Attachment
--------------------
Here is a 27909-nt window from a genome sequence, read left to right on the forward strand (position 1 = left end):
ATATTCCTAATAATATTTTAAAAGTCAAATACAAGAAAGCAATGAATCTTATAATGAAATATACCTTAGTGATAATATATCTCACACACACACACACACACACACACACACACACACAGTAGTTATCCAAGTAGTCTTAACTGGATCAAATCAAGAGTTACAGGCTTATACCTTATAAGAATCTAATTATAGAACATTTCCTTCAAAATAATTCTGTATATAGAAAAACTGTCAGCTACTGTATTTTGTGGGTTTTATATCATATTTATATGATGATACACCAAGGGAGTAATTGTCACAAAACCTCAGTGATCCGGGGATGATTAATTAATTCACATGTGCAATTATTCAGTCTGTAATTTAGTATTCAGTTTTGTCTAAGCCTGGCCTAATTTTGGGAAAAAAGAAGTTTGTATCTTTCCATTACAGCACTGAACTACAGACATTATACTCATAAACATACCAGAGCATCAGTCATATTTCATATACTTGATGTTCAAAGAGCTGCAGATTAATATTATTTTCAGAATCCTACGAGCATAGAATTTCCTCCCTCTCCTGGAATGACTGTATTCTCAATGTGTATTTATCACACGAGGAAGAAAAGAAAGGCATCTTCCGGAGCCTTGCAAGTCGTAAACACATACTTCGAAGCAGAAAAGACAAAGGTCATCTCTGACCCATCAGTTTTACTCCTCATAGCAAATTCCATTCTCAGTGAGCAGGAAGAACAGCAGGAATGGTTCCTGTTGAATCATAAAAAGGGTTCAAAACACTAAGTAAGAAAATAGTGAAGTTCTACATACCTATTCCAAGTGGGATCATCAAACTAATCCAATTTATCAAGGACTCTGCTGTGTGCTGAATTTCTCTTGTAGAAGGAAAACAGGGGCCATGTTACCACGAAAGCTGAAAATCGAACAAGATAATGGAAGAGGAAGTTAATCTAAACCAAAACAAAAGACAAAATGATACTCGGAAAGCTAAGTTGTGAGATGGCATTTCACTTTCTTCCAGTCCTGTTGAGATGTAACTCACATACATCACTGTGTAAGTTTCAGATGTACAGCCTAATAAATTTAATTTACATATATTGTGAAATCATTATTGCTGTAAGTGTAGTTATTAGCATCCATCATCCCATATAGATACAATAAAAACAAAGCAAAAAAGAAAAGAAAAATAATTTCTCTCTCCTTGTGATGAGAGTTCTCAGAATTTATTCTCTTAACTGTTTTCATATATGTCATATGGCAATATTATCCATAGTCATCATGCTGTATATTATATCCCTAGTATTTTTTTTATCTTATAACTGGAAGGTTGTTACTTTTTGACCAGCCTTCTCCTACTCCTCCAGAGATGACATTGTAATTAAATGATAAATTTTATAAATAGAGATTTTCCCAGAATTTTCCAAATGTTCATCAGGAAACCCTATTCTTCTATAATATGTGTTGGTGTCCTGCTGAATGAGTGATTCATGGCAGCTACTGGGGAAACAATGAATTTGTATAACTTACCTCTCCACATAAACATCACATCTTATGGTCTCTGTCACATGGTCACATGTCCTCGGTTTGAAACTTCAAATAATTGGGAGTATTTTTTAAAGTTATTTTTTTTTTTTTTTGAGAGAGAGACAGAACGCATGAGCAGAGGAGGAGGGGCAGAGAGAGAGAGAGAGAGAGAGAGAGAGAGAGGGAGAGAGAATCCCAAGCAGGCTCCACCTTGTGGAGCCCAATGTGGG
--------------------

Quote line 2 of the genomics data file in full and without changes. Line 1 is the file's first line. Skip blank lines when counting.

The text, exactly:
ATATTCCTAATAATATTTTAAAAGTCAAATACAAGAAAGCAATGAATCTTATAATGAAATATACCTTAGTGATAATATATCTCACACACACACACACACACACACACACACACACACAGTAGTTATCCAAGTAGTCTTAACTGGATCAAATCAAGAGTTACAGGCTTATACCTTATAAGAATCTAATTATAGAACATTTCCTTCAAAATAATTCTGTATATAGAAAAACTGTCAGCTACTGTATTTTGTGGGTTTTATATCATATTTATATGATGATACACCAAGGGAGTAATTGTCACAAAACCTCAGTGATCCGGGGATGATTAATTAATTCACATGTGCAATTATTCAGTCTGTAATTTAGTATTCAGTTTTGTCTAAGCCTGGCCTAATTTTGGGAAAAAAGAAGTTTGTATCTTTCCATTACAGCACTGAACTACAGACATTATACTCATAAACATACCAGAGCATCAGTCATATTTCATATACTTGATGTTCAAAGAGCTGCAGATTAATATTATTTTCAGAATCCTACGAGCATAGAATTTCCTCCCTCTCCTGGAATGACTGTATTCTCAATGTGTATTTATCACACGAGGAAGAAAAGAAAGGCATCTTCCGGAGCCTTGCAAGTCGTAAACACATACTTCGAAGCAGAAAAGACAAAGGTCATCTCTGACCCATCAGTTTTACTCCTCATAGCAAATTCCATTCTCAGTGAGCAGGAAGAACAGCAGGAATGGTTCCTGTTGAATCATAAAAAGGGTTCAAAACACTAAGTAAGAAAATAGTGAAGTTCTACATACCTATTCCAAGTGGGATCATCAAACTAATCCAATTTATCAAGGACTCTGCTGTGTGCTGAATTTCTCTTGTAGAAGGAAAACAGGGGCCATGTTACCACGAAAGCTGAAAATCGAACAAGATAATGGAAGAGGAAGTTAATCTAAACCAAAACAAAAGACAAAATGATACTCGGAAAGCTAAGTTGTGAGATGGCATTTCACTTTCTTCCAGTCCTGTTGAGATGTAACTCACATACATCACTGTGTAAGTTTCAGATGTACAGCCTAATAAATTTAATTTACATATATTGTGAAATCATTATTGCTGTAAGTGTAGTTATTAGCATCCATCATCCCATATAGATACAATAAAAACAAAGCAAAAAAGAAAAGAAAAATAATTTCTCTCTCCTTGTGATGAGAGTTCTCAGAATTTATTCTCTTAACTGTTTTCATATATGTCATATGGCAATATTATCCATAGTCATCATGCTGTATATTATATCCCTAGTATTTTTTTTATCTTATAACTGGAAGGTTGTTACTTTTTGACCAGCCTTCTCCTACTCCTCCAGAGATGACATTGTAATTAAATGATAAATTTTATAAATAGAGATTTTCCCAGAATTTTCCAAATGTTCATCAGGAAACCCTATTCTTCTATAATATGTGTTGGTGTCCTGCTGAATGAGTGATTCATGGCAGCTACTGGGGAAACAATGAATTTGTATAACTTACCTCTCCACATAAACATCACATCTTATGGTCTCTGTCACATGGTCACATGTCCTCGGTTTGAAACTTCAAATAATTGGGAGTATTTTTTAAAGTTATTTTTTTTTTTTTTTGAGAGAGAGACAGAACGCATGAGCAGAGGAGGAGGGGCAGAGAGAGAGAGAGAGAGAGAGAGAGAGAGAGGGAGAGAGAATCCCAAGCAGGCTCCACCTTGTGGAGCCCAATGTGGG